Small brewery generally producing less than 15,000 barrels per year. Sales primarily off premises.

  • Milk Stout

    Originally a stout brewed with lactose, which only partially ferments, producing a very sweet, nutritious, beer.

  • Mouthfeel

    A sensation derived from the consistency or viscosity of a beer, described, for example as thin or full.

  • Munich Helles

    A style of lager from Munich which is very soft and round on the palate with a pale to golden hue. These beers tend to be quite malty with subtle hop character.

  • Musty

    Moldy, mildewy character; can be the result of cork or bacterial infection.

  • Old Ale

    A vague UK style, covering various traditional strong, rich ales. Overlaps somewhat with barley wines.

  • Original gravity

    A measurement of the density of fermentable sugars in a mixture of malt and water with which a brewer begins a given batch.

  • Oxidized

    Stale flavor of wet cardboard, paper, rotten pineapple, or sherry, as a result of oxygen as the beer ages or is exposed to high temperatures.

  • Pale Lagers

    These are the standard international beer style. This style is the generic spin-off of the pilsner style. Pale lagers are generally light to medium-bodied with a light to medium hop impression and a clean, crisp malt character. Alcohol content is typically between 3.5-5% ABV.

  • Pasteurization

    Heating of beer to 60-79(°C/140-174°F to stabilize it microbiologically. Flash-pasteurization is applied very briefly, for 15-60 seconds by heating the beer as it passes through the pipe. Alternately, the bottled beer can be passed on a conveyor belt through a heated tunnel. This more gradual process takes at least 20 minutes and sometimes much longer.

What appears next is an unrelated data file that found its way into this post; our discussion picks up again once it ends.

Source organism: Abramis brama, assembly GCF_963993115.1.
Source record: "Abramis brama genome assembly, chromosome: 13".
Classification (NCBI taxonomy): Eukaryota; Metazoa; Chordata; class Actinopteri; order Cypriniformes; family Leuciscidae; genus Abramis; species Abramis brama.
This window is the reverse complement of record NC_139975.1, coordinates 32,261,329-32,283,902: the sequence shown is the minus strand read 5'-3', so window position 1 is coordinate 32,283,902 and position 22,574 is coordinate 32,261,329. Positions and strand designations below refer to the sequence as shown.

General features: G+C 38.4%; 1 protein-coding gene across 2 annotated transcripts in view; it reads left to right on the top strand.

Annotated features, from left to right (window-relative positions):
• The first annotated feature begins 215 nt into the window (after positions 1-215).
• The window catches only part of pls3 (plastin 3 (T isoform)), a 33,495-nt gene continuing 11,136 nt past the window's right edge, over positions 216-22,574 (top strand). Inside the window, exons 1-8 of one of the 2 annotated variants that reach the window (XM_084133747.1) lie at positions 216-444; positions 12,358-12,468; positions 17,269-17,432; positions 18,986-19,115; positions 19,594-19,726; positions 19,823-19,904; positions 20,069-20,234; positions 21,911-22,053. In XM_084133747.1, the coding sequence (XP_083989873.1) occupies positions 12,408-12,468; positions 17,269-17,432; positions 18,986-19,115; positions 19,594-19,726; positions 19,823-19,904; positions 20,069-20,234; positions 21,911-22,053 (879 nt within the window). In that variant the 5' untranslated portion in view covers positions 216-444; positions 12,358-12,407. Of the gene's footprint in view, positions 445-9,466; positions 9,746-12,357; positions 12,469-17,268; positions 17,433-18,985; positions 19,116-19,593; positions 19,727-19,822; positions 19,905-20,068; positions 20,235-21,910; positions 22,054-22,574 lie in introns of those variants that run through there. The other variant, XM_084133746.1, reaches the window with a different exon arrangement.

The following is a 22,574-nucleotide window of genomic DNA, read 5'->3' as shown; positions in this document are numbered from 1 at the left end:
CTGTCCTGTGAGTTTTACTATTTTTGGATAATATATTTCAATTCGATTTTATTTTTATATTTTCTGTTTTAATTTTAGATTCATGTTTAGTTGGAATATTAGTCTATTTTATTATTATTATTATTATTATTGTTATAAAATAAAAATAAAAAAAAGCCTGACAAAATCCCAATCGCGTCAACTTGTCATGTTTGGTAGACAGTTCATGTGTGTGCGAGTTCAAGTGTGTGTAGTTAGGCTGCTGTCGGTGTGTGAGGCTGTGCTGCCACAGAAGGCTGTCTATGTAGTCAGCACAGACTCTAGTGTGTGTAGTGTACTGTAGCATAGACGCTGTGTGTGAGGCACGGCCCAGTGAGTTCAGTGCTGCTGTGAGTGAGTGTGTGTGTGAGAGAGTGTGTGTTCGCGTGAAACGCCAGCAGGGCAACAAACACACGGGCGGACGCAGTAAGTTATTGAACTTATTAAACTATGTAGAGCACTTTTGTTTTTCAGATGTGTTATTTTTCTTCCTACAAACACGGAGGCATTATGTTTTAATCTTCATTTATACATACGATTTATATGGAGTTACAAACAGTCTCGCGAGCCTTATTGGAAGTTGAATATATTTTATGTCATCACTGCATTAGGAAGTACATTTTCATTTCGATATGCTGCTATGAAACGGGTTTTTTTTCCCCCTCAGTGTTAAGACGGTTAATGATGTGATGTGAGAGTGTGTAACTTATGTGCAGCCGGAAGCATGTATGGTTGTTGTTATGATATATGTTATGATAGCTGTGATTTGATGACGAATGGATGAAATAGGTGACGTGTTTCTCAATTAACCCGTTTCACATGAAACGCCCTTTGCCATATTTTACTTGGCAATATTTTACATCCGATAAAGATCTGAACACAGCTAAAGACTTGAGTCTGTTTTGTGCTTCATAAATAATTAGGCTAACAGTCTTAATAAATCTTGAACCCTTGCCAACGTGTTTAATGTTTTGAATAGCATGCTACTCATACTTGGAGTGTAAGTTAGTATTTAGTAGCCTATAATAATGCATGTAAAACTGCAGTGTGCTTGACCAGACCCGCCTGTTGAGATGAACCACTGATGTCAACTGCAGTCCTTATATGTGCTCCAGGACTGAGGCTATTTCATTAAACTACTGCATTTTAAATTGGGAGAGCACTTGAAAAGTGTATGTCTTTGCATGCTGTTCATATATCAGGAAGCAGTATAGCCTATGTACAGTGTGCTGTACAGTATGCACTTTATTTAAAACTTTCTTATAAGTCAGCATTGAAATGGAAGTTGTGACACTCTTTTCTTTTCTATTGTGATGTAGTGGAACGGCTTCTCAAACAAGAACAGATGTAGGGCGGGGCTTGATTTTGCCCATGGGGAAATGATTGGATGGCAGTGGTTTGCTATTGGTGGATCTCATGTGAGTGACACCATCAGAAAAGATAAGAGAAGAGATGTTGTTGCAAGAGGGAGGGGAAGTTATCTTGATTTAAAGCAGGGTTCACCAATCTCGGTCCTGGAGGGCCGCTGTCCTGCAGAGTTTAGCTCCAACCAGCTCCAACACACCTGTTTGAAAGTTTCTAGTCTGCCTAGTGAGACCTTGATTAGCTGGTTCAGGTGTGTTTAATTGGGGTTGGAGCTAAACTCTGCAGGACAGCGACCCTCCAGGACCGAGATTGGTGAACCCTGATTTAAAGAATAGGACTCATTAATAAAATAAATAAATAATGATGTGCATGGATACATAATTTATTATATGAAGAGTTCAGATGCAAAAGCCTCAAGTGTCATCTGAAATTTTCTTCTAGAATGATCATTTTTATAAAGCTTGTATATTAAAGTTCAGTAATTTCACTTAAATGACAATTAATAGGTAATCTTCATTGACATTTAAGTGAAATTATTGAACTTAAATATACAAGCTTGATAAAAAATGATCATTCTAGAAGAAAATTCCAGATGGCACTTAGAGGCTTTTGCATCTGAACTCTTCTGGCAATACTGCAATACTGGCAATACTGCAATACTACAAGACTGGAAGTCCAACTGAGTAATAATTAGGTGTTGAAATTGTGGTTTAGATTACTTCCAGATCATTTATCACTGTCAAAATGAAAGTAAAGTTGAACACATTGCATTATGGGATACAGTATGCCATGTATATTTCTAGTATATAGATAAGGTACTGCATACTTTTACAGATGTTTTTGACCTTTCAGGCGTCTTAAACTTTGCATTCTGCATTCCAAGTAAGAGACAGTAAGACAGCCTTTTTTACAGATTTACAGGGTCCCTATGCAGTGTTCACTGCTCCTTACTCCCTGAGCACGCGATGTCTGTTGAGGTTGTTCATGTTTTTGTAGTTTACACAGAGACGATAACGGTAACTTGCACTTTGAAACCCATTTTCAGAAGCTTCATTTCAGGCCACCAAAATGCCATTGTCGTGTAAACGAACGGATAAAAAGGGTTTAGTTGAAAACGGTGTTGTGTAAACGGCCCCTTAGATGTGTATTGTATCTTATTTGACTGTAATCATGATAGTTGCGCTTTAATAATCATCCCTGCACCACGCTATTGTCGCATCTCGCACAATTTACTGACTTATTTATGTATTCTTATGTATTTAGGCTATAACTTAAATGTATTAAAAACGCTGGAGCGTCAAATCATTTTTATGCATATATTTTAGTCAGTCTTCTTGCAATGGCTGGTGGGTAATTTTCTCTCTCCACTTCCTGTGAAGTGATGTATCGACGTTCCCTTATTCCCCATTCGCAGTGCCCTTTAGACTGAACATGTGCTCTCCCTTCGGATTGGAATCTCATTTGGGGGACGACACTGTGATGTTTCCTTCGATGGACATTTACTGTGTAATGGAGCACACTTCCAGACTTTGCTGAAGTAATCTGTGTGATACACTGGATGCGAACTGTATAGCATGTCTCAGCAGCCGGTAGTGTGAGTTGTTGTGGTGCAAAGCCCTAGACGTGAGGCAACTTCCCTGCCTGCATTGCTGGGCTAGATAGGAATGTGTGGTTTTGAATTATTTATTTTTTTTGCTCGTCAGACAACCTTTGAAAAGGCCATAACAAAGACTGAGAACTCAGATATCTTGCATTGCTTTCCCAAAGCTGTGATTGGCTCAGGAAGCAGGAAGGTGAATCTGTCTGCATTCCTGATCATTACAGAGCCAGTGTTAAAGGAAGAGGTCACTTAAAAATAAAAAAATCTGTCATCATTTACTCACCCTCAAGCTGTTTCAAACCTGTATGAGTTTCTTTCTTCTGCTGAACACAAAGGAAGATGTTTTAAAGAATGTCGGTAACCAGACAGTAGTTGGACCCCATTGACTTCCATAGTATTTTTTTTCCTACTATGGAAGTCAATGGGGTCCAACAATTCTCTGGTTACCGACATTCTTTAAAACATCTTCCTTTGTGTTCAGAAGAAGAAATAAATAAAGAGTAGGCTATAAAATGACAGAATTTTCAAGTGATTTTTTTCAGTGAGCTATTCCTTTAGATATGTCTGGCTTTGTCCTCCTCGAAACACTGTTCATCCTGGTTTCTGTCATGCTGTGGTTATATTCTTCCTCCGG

• Phenolic

    Flavor and aroma of medicine, plastic, Band-Aids, smoke, or cloves; caused by wild yeast or bacteria, or sanitizer residue.

  • Pilsner

    The original clear, pale lagers, (originally from Pilsen). Nowadays characterized by the citrusy Saaz hops and bubbly body. The hallmark of a fresh pilsner is the dense, white head. The alcohol level is typically around 5% ABV. Classic pilsners are thoroughly refreshing, but are delicate and must be fresh to show their best.

  • Pitch

    To add yeast to wort.

  • Plato, degrees

    Expresses the specific gravity as the weight of extract in a 100 gram solution at 64°F (17.5°C). Refinement of the Balling scale.

  • Porter

    Thought to originate from the mix of sour and young beer drunk by porters working in the London stations and docks.  Nowadays taken to mean a dark bitter beer, half way between a bitter and a stout.

  • Priming

    The addition of sugar at the maturation stage to promote a secondary fermentation.

  • Pub